Conversely, when sexual agency is present, you’re aware of what you want to do and what you don’t want to do and you enforce those boundaries.
Above all, it’s important to have self-compassion for your younger self for not having agency so you can learn what to do next time.
How Can We Activate Our Sexual (And Non-Sexual) Agency?
Complete A Sexual Acts Exercise
To get comfortable with our sexual agency, it’s helpful to think about what we may want to do or not want to do beforehand.
Dr. Hauser suggests the following sexual acts exercise:
Draw four quadrants. Then, label each quadrant as such:
- Sexual acts I’ve done that I would like to do again
- Sexual acts I’ve done that I don’t think I want to do, again
- Sex acts I haven’t done but may want to try
- Sex acts I haven’t done that I don’t want to try (for now)
Then, compare and contrast your list with your partner. Completing this exercise ahead of time in a non-sexual environment – learning to navigate consent – is empowering and can help you gain control of your sexual agency.
Discuss Consent Early And Often
Part of the reason some of us lack sexual agency- or sexual confidence- as adults is because we weren’t taught it growing up.
Sexual education is getting better, but it’s still evolving. If you have children, it’s never too early to teach them age-appropriate methods of consent.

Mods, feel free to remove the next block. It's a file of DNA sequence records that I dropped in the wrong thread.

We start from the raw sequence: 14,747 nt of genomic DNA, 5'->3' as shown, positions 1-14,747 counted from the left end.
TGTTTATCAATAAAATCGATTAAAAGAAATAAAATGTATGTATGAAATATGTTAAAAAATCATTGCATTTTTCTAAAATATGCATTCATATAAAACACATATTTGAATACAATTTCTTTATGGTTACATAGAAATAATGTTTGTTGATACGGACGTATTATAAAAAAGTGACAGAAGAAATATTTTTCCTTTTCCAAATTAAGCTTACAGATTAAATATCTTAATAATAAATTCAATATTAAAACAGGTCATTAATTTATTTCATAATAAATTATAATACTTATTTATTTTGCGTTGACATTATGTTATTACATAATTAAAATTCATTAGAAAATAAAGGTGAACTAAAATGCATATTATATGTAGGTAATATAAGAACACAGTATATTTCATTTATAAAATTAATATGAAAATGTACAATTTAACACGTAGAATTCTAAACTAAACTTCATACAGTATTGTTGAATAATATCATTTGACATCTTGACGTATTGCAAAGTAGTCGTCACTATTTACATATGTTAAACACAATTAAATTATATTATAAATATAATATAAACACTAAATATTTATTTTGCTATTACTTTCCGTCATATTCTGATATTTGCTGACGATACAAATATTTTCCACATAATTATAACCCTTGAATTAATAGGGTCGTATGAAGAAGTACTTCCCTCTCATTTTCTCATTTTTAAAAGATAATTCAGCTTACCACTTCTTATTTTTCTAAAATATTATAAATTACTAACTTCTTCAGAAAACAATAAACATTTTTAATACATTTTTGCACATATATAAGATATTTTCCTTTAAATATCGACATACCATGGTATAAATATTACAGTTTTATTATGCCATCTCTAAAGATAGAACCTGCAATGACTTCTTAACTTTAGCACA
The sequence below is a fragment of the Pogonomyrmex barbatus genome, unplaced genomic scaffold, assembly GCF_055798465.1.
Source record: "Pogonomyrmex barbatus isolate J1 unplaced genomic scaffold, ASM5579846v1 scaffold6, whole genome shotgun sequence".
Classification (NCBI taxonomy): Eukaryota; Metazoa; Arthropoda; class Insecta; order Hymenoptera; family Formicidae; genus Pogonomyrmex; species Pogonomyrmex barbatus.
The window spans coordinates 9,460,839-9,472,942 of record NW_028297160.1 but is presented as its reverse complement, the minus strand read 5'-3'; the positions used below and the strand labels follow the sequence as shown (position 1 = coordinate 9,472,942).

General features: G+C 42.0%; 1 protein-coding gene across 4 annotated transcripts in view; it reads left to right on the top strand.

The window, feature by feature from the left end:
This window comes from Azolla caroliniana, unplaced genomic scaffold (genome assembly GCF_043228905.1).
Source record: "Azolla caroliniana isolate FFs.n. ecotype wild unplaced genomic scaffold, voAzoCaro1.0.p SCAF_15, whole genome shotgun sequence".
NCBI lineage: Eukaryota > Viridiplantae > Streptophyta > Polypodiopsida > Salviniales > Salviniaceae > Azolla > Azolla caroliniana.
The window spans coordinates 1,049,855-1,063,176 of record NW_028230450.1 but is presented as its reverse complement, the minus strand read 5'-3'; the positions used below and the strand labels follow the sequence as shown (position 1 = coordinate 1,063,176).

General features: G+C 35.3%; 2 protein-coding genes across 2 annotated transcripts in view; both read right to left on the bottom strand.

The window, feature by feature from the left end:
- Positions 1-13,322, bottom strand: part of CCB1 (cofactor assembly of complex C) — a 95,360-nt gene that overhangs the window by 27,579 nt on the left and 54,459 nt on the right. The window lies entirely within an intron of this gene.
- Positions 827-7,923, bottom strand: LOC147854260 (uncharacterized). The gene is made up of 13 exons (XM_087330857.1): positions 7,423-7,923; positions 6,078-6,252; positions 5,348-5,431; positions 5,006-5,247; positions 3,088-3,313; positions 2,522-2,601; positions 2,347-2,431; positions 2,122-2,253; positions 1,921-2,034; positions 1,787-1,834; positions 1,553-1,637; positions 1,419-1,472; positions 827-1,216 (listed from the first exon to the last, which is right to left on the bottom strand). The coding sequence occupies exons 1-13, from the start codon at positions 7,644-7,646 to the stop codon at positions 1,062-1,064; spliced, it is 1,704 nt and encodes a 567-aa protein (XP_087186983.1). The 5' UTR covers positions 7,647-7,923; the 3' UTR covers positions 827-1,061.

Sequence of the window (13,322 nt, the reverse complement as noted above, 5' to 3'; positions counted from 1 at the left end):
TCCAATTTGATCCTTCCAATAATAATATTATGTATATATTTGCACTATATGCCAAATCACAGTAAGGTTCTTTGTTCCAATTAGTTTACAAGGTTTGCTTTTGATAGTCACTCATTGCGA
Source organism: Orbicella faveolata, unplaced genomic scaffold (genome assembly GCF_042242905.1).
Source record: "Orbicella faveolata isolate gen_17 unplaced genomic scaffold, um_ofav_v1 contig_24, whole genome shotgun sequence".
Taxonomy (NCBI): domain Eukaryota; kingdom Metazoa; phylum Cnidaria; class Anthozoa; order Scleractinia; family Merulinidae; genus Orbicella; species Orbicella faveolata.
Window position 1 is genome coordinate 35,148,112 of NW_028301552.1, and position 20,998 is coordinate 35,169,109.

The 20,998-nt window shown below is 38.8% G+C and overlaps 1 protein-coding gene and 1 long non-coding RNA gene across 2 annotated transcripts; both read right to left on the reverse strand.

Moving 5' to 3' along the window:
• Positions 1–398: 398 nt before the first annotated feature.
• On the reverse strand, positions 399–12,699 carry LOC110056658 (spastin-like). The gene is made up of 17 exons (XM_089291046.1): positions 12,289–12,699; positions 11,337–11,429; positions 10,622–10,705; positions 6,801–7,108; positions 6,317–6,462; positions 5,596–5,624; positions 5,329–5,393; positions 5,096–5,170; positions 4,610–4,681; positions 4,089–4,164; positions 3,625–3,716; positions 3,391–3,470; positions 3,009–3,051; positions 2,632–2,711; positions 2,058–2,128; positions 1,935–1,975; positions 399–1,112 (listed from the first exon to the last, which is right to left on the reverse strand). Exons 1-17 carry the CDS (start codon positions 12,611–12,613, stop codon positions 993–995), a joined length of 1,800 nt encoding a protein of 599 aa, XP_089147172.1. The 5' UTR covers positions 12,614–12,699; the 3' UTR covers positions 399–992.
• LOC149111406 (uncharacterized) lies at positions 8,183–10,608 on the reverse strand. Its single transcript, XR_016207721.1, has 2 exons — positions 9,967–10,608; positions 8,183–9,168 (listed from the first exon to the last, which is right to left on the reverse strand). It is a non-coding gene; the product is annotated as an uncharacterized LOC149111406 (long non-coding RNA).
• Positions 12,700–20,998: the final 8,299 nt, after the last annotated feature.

Agency As A Superpower
When we realize who we are and what we want – and that what we need matters – we can show up in the world authentically and take back control of our true selves.
As women, we’re often taught not to take up space; to be people-pleasers. So for those of us who’ve experienced the negative consequences of taking up space – those of us who’ve been in relationships where our opinions didn’t matter – agency changes how we live. It changes the depths of the actions that we make, and the meaningfulness we can have in the world.
Having agency and sexual self-confidence means we’re not threatened by others or feeling threatened by others. It helps us become fully formed people who respect others and interact with them respectfully and not from a place of emotional reactivity.
What Are Three Things To Remember When It Comes To Sexual Agency?
Here are three takeaways from Dr. Hauser about sexual agency and sexual confidence:
- What you need and want matters. It’s important to discover your yeses and nos – both inside and outside of sexual connections.
- It’s important to continue learning and absorbing the concept of agency. Look for agency mentors – those who’ve made decisions and are comfortable with their decisions, and then become a mentor for others.
- Sexuality and sex is fun! It doesn’t have to be so serious or a taboo topic. Look at the vibrancy in your life as a way to reconnect with your sexuality. Start with things outside of sexual connections and use that spark as a catalyst inside your sexual connections.
- Instead of thinking of consent as sexual insurance, use the terms “yucks” and “yums” to reinforce enthusiastic consent.
Negotiating sexual agency: postmenopausal women’s meaning and experience of sexual desire